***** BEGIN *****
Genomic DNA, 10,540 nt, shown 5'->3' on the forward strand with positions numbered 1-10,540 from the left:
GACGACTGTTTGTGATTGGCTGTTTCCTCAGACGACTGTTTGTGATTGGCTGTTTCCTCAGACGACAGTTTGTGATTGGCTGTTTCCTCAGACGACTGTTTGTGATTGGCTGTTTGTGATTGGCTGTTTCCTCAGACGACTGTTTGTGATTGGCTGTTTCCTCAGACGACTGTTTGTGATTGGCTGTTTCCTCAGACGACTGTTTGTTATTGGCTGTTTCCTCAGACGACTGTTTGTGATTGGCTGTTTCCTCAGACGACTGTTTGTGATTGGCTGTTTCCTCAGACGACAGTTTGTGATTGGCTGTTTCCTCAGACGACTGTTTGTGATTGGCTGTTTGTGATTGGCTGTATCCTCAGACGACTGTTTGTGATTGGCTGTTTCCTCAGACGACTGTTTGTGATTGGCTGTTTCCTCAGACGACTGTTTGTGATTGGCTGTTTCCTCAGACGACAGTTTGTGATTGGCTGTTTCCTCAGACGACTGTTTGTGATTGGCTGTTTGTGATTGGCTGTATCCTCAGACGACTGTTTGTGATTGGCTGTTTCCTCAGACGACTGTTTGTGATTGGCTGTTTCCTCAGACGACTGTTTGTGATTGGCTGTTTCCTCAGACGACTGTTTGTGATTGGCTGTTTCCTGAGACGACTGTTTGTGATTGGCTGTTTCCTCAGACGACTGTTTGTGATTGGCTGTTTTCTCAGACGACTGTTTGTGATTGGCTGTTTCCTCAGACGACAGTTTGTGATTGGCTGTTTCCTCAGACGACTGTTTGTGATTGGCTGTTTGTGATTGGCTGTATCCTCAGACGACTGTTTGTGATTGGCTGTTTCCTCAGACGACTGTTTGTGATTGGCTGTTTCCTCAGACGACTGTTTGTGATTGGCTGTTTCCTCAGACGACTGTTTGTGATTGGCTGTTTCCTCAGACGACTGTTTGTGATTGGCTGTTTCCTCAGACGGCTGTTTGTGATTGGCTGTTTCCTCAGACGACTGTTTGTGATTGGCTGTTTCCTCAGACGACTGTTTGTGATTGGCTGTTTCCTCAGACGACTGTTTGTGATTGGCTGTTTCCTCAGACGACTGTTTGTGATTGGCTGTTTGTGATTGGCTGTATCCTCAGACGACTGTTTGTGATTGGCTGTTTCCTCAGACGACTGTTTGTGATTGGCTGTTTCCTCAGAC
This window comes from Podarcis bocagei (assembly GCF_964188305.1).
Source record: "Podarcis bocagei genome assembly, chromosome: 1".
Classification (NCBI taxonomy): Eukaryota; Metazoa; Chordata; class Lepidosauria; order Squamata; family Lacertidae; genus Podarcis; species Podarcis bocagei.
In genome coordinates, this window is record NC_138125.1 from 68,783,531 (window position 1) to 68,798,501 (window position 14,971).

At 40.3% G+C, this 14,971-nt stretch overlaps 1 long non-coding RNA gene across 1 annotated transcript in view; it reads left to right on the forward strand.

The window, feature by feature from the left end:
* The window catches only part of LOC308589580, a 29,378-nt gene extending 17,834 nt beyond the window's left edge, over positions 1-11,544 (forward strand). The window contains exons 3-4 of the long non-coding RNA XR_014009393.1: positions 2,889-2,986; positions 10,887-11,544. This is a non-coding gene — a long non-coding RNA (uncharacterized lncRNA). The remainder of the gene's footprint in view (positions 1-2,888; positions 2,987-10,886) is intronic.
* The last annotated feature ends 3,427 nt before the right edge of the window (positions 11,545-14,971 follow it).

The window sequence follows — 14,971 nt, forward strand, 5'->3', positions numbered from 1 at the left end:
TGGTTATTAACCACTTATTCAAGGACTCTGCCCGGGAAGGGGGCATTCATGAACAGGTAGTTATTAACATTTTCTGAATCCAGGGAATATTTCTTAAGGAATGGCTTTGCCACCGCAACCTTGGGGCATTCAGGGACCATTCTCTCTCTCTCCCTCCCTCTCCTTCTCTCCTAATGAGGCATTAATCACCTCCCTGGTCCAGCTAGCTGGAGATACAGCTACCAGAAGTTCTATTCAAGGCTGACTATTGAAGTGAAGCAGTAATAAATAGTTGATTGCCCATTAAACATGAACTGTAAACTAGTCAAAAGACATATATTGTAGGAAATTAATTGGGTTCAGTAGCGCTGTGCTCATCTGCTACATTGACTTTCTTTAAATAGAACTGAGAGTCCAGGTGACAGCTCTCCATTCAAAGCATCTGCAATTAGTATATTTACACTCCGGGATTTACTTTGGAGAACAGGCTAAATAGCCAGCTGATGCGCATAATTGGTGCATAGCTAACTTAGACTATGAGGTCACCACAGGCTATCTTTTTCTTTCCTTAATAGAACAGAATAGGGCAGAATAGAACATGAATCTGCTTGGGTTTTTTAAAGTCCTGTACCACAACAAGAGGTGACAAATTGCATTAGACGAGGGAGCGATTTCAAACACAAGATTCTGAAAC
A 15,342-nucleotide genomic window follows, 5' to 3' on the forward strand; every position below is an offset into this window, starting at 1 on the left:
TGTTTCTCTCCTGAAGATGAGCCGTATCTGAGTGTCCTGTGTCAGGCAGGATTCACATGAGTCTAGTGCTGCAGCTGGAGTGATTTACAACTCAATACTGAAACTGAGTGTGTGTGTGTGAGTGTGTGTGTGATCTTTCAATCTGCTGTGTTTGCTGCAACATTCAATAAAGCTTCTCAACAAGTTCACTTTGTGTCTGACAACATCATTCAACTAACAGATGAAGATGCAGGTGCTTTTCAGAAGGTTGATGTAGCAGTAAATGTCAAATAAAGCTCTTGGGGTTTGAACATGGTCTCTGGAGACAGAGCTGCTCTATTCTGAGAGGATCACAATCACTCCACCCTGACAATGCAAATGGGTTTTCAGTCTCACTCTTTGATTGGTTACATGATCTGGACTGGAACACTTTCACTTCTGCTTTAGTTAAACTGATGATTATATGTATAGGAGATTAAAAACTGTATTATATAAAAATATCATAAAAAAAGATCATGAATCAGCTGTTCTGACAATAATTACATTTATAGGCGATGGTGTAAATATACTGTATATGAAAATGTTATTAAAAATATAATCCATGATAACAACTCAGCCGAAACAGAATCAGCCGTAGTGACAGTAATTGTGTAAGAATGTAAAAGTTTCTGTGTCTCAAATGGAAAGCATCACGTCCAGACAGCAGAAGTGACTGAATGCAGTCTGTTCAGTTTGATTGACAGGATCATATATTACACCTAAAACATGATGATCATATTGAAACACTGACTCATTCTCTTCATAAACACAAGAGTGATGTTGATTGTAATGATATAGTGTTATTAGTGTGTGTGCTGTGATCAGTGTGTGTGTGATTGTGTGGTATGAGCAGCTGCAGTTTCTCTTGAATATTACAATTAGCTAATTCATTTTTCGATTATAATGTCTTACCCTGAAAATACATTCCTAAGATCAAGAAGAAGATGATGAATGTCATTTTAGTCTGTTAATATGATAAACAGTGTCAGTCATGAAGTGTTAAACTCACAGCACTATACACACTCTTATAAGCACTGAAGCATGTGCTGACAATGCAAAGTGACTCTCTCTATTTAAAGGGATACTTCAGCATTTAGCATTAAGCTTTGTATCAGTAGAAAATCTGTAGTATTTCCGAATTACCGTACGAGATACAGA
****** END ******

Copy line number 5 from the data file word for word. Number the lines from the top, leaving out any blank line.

Classification (NCBI taxonomy): Eukaryota; Metazoa; Chordata; class Lepidosauria; order Squamata; family Lacertidae; genus Podarcis; species Podarcis bocagei.